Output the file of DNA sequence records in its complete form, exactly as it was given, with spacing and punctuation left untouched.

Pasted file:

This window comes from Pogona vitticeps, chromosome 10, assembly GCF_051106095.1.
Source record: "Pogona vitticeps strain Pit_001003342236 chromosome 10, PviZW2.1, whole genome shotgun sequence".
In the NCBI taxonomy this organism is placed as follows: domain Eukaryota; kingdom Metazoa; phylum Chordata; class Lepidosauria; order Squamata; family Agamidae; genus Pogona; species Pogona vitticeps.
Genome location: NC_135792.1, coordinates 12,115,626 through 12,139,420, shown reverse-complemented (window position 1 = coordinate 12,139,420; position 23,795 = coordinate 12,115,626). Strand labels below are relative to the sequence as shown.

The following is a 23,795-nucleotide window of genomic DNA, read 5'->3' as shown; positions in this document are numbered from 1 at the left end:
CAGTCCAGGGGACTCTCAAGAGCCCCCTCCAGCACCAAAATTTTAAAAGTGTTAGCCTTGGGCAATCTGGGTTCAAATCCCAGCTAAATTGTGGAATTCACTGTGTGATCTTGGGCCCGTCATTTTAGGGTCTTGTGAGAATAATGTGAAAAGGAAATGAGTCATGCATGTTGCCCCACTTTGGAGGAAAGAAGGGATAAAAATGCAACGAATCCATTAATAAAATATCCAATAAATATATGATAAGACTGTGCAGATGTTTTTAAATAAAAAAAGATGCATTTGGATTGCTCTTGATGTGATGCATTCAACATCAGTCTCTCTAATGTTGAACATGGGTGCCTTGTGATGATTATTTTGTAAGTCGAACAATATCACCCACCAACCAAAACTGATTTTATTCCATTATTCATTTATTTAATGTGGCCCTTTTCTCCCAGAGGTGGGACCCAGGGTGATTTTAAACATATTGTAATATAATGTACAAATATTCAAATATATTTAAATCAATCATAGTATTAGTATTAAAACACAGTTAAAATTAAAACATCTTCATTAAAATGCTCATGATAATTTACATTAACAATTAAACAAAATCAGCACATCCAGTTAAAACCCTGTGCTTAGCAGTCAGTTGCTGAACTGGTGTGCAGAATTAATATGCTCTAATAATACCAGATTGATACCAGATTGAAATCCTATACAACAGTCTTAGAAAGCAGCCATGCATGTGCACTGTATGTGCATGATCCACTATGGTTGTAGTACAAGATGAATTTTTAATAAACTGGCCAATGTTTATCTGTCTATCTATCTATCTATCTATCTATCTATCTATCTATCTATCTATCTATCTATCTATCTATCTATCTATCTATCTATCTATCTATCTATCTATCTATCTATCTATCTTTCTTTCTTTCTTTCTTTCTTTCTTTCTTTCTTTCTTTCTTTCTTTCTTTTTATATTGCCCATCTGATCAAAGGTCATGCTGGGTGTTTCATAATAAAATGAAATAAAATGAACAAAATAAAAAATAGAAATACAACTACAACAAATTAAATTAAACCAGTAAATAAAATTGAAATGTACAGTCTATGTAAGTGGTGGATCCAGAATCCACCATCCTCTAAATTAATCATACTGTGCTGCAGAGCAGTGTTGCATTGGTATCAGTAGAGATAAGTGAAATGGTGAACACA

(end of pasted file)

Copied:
This window comes from Pogona vitticeps, chromosome 10, assembly GCF_051106095.1.
Source record: "Pogona vitticeps strain Pit_001003342236 chromosome 10, PviZW2.1, whole genome shotgun sequence".
In the NCBI taxonomy this organism is placed as follows: domain Eukaryota; kingdom Metazoa; phylum Chordata; class Lepidosauria; order Squamata; family Agamidae; genus Pogona; species Pogona vitticeps.
Genome location: NC_135792.1, coordinates 12,115,626 through 12,139,420, shown reverse-complemented (window position 1 = coordinate 12,139,420; position 23,795 = coordinate 12,115,626). Strand labels below are relative to the sequence as shown.

The following is a 23,795-nucleotide window of genomic DNA, read 5'->3' as shown; positions in this document are numbered from 1 at the left end:
CAGTCCAGGGGACTCTCAAGAGCCCCCTCCAGCACCAAAATTTTAAAAGTGTTAGCCTTGGGCAATCTGGGTTCAAATCCCAGCTAAATTGTGGAATTCACTGTGTGATCTTGGGCCCGTCATTTTAGGGTCTTGTGAGAATAATGTGAAAAGGAAATGAGTCATGCATGTTGCCCCACTTTGGAGGAAAGAAGGGATAAAAATGCAACGAATCCATTAATAAAATATCCAATAAATATATGATAAGACTGTGCAGATGTTTTTAAATAAAAAAAGATGCATTTGGATTGCTCTTGATGTGATGCATTCAACATCAGTCTCTCTAATGTTGAACATGGGTGCCTTGTGATGATTATTTTGTAAGTCGAACAATATCACCCACCAACCAAAACTGATTTTATTCCATTATTCATTTATTTAATGTGGCCCTTTTCTCCCAGAGGTGGGACCCAGGGTGATTTTAAACATATTGTAATATAATGTACAAATATTCAAATATATTTAAATCAATCATAGTATTAGTATTAAAACACAGTTAAAATTAAAACATCTTCATTAAAATGCTCATGATAATTTACATTAACAATTAAACAAAATCAGCACATCCAGTTAAAACCCTGTGCTTAGCAGTCAGTTGCTGAACTGGTGTGCAGAATTAATATGCTCTAATAATACCAGATTGATACCAGATTGAAATCCTATACAACAGTCTTAGAAAGCAGCCATGCATGTGCACTGTATGTGCATGATCCACTATGGTTGTAGTACAAGATGAATTTTTAATAAACTGGCCAATGTTTATCTGTCTATCTATCTATCTATCTATCTATCTATCTATCTATCTATCTATCTATCTATCTATCTATCTATCTATCTATCTATCTATCTATCTATCTATCTATCTATCTATCTTTCTTTCTTTCTTTCTTTCTTTCTTTCTTTCTTTCTTTCTTTCTTTCTTTTTATATTGCCCATCTGATCAAAGGTCATGCTGGGTGTTTCATAATAAAATGAAATAAAATGAACAAAATAAAAAATAGAAATACAACTACAACAAATTAAATTAAACCAGTAAATAAAATTGAAATGTACAGTCTATGTAAGTGGTGGATCCAGAATCCACCATCCTCTAAATTAATCATACTGTGCTGCAGAGCAGTGTTGCATTGGTATCAGTAGAGATAAGTGAAATGGTGAACACA